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Birds and butterflies struggling to cope with climate change under intensive land use – University of Reading

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Birds and butterflies struggling to cope with climate change under intensive land use

Release Date 11 January 2017

The willow tit is one cold-weather bird that has already been lost from some areas

Some of Britain’s much-loved birds and butterflies could be wiped out in certain areas if they do not have sufficient natural habitat to allow them to adapt to warming temperatures, a new study shows.

Scientists looked at more than four decades’ worth of bird and butterfly records from more than 600 monitoring sites around England and found that cold-associated birds like the meadow pipit, willow tit and willow warbler have already been lost from many bird communities.

We have known for some time that climate change affects individual species differently, with those associated with colder regions impacted most severely. This research, a collaboration between the University of Reading, the Centre for Ecology and Hydrology, the British Trust for Ornithology, Butterfly Conservation and Natural England, shows for the first time how habitat loss combines with climate change pressures to drive the loss of species from local areas.

Dr Tom Oliver, Associate Professor of Landscape Ecology at the University of Reading, who led the study, said: “There is a clear signature of climate change on our country’s wildlife, and for many species the situation is worse where the landscape is dominated by arable land and intensively managed grasslands. Bird communities are struggling to successfully adapt to the warming we’ve had over recent decades.

“Although butterflies are coping much better, in both cases a lack of natural habitat in our landscapes is putting cold-associated species between a rock and a hard place by limiting their ability to find resources and survive.”

The study, published in Global Change Biology, shows numbers of both cold-associated and warm-associated birds have dropped over time, but cold-associated species have declined more so as temperatures have risen and, on balance, communities are now more dominated by warm-loving species.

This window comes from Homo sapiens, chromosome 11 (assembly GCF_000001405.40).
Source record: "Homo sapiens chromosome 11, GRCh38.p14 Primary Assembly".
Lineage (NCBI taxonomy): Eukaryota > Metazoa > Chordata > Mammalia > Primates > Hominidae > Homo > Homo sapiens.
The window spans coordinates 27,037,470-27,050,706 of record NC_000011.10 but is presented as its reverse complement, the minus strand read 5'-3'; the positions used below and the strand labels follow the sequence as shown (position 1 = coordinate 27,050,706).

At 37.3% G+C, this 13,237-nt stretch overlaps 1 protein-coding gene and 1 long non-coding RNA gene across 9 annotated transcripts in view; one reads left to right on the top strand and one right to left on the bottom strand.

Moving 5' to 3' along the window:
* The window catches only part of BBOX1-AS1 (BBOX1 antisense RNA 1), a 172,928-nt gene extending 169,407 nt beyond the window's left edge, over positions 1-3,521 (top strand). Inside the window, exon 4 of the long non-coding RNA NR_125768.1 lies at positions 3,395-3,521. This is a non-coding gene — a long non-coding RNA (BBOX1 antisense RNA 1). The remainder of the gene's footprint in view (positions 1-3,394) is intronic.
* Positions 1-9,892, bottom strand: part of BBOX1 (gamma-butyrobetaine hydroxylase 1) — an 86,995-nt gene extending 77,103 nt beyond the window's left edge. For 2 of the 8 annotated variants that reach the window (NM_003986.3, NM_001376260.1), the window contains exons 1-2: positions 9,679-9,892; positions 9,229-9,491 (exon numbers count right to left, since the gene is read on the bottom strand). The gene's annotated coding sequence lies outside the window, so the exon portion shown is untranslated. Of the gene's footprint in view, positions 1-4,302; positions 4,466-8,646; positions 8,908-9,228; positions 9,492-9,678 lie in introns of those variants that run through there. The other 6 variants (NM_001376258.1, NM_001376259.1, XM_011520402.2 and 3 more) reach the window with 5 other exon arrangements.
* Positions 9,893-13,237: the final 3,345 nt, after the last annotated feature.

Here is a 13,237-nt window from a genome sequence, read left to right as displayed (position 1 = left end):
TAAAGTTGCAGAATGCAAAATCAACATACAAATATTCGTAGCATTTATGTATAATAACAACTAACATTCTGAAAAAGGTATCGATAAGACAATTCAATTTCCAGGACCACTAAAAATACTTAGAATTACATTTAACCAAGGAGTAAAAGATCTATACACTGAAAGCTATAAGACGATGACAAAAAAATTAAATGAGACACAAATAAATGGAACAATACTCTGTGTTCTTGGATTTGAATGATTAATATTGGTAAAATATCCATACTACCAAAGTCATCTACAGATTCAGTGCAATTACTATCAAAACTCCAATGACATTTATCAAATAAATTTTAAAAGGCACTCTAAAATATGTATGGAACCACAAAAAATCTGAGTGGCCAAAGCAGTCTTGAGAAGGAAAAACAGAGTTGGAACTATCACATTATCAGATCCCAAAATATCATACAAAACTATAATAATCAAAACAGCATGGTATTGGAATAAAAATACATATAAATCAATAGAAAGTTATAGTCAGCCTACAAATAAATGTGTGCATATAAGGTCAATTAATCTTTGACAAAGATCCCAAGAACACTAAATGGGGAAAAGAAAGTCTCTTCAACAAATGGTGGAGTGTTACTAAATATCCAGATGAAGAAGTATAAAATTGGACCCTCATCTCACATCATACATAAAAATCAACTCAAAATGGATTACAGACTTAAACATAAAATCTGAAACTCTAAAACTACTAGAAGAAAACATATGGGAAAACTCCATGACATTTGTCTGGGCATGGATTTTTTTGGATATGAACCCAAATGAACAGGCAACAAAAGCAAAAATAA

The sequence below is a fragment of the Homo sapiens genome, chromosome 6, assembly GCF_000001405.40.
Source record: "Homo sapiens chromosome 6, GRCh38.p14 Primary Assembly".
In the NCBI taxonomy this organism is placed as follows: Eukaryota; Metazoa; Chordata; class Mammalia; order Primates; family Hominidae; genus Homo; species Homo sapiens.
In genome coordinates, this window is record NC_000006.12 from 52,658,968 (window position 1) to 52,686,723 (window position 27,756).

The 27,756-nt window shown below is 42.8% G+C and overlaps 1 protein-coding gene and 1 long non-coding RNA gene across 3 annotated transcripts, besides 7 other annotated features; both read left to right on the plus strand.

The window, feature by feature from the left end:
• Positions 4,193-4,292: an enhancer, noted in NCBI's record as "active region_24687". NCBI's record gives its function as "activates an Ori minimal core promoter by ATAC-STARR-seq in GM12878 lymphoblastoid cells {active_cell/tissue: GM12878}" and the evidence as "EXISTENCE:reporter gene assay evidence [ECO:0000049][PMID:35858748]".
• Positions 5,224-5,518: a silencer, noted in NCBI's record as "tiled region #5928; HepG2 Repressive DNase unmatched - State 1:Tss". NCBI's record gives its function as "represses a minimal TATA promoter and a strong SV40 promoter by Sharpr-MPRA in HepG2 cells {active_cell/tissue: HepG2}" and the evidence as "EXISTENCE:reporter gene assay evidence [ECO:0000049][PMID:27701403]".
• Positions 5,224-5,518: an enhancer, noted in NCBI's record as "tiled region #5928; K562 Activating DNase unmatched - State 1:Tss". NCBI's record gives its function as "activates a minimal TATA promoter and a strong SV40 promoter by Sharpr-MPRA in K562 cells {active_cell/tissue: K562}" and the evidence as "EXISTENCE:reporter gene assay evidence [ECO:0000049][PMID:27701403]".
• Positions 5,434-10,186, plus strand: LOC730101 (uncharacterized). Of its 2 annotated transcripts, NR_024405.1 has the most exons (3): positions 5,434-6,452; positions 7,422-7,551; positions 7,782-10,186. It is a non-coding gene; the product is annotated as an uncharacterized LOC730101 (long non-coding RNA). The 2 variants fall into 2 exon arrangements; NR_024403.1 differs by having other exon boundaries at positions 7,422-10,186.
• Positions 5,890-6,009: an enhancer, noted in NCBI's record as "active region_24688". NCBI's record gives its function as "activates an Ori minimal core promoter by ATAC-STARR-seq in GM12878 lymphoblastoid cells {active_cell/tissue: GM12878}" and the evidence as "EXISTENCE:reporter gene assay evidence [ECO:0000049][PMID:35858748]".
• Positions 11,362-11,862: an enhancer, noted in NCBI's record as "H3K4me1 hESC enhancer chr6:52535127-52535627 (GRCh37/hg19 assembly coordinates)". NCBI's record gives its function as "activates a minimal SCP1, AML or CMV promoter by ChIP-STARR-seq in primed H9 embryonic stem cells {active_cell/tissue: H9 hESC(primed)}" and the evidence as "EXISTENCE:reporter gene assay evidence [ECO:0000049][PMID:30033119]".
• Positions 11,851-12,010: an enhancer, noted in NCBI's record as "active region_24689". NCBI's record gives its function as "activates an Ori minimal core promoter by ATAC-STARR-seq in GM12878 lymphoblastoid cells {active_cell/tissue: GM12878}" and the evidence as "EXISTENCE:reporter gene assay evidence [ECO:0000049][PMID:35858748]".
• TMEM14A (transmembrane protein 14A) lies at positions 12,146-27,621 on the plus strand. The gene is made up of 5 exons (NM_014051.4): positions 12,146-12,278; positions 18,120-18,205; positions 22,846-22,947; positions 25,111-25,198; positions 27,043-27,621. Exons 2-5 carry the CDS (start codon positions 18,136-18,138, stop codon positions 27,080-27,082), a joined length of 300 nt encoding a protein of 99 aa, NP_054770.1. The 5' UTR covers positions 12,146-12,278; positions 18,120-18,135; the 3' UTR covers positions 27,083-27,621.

Dr Simon Gillings head of population monitoring at the British Trust for Ornithology, said “Loss and degradation of habitats, whether in farmland, grasslands or uplands are primary factors in reducing key resources for birds, leading to population declines. Intensive management is making it harder for cold-associated birds to find cool corners of sites, or to disperse away from warming regions, thereby exacerbating the effects of climate warming.”

Cold-weather species suffering most

Butterfly communities in northern England are gaining new warm-associated species, like the speckled wood butterfly. However, cold-associated species such as the small pearl-bordered fritillary and northern brown argus are not faring as well, and numbers are dropping in areas where natural habitat has been destroyed.

Dr Tom Brereton, head of population monitoring at Butterfly Conservation, said: “Intensive land use means fewer resources and microclimates that allow species to persist in unfavourable weather conditions. For example, warmer winters can have a negative effect on butterflies, especially those which thrive in cooler conditions.”

Researchers used bird and butterfly count data collected by trained volunteers on set recording routes from between 1964 and 2009 to paint a picture of how they have reorganised themselves in response to climate change.

The study concluded that lack of habitat has exacerbated the effects of climate change on bird and butterfly communities in parts of England. It was found to cause larger declines in birds and butterflies that are used to cold temperatures, and prevent increases in birds adapted to warm weather.

Dr Mike Morecroft, principal climate change specialist at Natural England, said: “Climate change is with us, here and now, and its effects on wildlife are increasingly well documented. This study shows that the way we manage the land can affect the resilience of our wildlife; working together to create larger natural areas in strategic places will help species to cope with a changing climate.”

The study used Species Temperature Indices, which allow scientists to order species according to whether they like cold or warm conditions, based on the locations they are found across Europe. Bird data covered 1964-2000 and butterfly data 1976-2009. Trends at different sites were compared to see how neighbouring land use affected the results.

Types of high intensity land uses investigated were arable/horticulture, improved grassland and urban/suburban land use.

Full reference:

Oliver, T.H., Gillings, S., Pearce-Higgins, J.W., Brereton, T., Crick, H.Q.P., Duffield, S., Morecroft, M.D., Roy, D.B (2016). ‘Large extents of intensive land use limit community reorganisation during climate warming’. Global Change Biology. doi: 10.1111/gcb.13587

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